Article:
Behavior

Behavior

Me and Pip - 2b

The bond that clients have with their pets is an integral part of veterinary medicine. Behavior issues are often misunderstood, unexpected, frustrating and, many times, difficult to manage. They can lead to a weakening or severance of that crucial and emotional bond between human and animal. Behavior problems cause stress in animals and those involved with their care, further exacerbating the underlying problems. Behavior consultations at Peak Veterinary Referral Center are performed in a caring and compassionate manner and help both clients and pets create more stable, predictable, and consistent interactions with each other. Consultations encompass diagnosis, reasonable expectations and prognosis, and a treatment plan which may include environmental adjustments, behavior modification, and pharmacological approaches.

Behavior issues that are commonly seen for consultations include:

Dogs:

  • Barking, jumping, leash-pulling, unruly behaviors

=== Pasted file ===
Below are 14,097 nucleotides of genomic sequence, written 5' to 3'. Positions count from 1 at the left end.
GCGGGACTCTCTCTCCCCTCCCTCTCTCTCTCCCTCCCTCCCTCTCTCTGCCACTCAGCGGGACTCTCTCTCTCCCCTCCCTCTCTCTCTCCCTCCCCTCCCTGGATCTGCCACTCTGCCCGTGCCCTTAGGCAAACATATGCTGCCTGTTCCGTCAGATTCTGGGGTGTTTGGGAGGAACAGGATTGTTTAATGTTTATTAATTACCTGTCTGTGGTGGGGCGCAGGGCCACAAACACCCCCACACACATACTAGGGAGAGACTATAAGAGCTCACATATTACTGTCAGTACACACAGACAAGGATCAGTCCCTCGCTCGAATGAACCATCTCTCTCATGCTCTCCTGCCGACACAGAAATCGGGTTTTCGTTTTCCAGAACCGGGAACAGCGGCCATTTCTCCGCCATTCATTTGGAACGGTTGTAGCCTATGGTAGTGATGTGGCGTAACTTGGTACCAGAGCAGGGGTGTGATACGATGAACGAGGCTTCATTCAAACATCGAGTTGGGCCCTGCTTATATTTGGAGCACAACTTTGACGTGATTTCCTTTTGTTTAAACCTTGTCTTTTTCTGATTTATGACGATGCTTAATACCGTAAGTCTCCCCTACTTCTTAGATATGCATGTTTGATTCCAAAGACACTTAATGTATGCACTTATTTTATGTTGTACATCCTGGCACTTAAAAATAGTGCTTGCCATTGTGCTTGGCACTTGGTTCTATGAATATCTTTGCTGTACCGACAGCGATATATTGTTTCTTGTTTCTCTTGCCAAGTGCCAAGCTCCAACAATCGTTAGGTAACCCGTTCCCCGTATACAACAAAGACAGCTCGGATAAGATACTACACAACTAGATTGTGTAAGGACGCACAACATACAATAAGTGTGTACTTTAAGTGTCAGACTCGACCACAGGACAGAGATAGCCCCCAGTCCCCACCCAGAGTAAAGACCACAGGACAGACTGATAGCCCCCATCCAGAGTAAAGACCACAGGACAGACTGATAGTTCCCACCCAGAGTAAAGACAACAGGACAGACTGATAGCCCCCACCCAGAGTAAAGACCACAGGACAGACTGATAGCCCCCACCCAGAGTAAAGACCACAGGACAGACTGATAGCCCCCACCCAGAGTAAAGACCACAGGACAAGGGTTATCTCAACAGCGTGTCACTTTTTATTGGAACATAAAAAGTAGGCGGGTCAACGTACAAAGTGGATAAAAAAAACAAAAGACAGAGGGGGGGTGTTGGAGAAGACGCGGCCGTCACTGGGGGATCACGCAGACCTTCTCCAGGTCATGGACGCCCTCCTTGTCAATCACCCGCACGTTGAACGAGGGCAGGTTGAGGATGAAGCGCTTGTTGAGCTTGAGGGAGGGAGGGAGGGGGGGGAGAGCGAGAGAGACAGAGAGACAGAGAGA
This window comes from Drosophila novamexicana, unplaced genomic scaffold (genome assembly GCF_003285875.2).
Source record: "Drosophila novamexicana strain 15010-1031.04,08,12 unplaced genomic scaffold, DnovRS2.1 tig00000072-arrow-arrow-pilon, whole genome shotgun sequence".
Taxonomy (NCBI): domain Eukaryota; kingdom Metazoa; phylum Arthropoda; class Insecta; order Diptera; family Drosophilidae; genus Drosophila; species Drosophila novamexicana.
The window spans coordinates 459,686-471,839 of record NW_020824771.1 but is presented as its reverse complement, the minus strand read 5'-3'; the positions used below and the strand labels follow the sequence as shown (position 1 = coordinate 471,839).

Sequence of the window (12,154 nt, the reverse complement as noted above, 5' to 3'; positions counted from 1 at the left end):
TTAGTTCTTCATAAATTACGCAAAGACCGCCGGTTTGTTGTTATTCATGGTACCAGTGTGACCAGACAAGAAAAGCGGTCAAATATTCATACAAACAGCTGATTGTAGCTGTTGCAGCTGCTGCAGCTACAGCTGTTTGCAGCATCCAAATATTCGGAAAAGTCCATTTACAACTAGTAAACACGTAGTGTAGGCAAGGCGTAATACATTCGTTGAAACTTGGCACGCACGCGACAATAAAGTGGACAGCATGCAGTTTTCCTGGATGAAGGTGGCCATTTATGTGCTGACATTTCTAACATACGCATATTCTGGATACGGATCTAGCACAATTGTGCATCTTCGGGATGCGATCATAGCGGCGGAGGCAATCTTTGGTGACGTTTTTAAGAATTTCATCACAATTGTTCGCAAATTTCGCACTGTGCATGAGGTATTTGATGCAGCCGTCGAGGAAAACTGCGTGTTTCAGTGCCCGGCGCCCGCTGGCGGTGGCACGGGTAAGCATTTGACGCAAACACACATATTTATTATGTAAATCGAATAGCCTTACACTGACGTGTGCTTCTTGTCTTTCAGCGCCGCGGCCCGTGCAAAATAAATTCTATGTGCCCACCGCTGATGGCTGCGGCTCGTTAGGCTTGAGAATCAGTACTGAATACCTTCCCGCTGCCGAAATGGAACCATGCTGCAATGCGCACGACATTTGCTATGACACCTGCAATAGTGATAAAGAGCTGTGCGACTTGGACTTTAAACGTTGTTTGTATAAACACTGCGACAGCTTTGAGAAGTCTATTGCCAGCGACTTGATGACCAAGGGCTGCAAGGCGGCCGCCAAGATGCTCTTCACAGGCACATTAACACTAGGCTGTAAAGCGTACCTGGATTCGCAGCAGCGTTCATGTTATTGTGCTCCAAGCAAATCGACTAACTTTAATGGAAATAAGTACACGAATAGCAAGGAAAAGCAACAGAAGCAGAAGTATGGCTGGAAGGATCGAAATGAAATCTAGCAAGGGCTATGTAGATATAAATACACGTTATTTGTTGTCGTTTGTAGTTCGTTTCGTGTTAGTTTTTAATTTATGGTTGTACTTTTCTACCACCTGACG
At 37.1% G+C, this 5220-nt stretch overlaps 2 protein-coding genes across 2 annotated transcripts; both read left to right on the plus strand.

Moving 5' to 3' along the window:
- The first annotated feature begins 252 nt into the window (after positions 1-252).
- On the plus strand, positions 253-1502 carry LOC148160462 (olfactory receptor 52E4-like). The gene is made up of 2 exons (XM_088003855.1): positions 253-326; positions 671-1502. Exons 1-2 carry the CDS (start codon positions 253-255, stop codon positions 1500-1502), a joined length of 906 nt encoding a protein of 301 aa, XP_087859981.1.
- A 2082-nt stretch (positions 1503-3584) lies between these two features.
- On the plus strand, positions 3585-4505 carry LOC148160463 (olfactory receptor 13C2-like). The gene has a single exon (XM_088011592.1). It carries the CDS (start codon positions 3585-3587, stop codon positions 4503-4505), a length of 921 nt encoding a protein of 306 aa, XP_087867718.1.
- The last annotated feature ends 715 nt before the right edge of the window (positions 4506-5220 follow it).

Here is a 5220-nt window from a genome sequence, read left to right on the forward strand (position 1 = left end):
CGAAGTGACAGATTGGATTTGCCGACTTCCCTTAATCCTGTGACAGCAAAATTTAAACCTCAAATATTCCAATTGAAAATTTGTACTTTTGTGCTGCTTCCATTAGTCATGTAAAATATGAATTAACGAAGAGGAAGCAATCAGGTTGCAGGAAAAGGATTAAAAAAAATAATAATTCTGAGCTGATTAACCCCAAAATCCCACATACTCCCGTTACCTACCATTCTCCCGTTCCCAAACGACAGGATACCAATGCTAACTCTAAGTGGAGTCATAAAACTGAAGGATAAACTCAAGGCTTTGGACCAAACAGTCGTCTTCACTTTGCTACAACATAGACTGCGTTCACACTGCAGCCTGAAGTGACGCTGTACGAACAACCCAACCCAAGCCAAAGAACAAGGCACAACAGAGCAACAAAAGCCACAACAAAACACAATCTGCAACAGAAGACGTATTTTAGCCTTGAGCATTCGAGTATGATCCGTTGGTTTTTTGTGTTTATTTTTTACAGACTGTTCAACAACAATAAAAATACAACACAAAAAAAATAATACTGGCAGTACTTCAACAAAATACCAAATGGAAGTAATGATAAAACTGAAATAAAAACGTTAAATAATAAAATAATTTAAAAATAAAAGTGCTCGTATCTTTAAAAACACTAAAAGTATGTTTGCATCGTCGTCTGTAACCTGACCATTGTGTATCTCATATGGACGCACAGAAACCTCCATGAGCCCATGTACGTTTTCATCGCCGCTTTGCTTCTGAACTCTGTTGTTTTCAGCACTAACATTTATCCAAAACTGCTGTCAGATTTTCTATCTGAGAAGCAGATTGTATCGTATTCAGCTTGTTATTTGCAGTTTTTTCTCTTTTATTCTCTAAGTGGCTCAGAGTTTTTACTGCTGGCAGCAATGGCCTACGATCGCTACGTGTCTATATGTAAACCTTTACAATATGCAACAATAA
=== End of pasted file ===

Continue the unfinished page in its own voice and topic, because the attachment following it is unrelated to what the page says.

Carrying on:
• Attention seeking behaviors
  • Separation related anxiety
  • Fearful behaviors
  • Environmental phobias, such as noise and thunderstorms
  • Housetraining, marking and elimination disorders
  • Aggression to people or other animals
  • Compulsive disorders

Cats:

  • Fearful behaviors
  • Inappropriate elimination problems
  • Marking behaviors
  • Aggression to people or other animals
  • Compulsive disorders

Dr. Perry is a 1989 graduate of Cornell University College of Veterinary Medicine and has a PhD focusing on shelter animal behavior and welfare.  She is a lecturer in Veterinary Behavior at Cornell where she is completing her behavior residency. Pam is also a native Vermonter!

Prior to your appointment, please complete a behavior history form on your pet:

Feline History Form

Canine History Form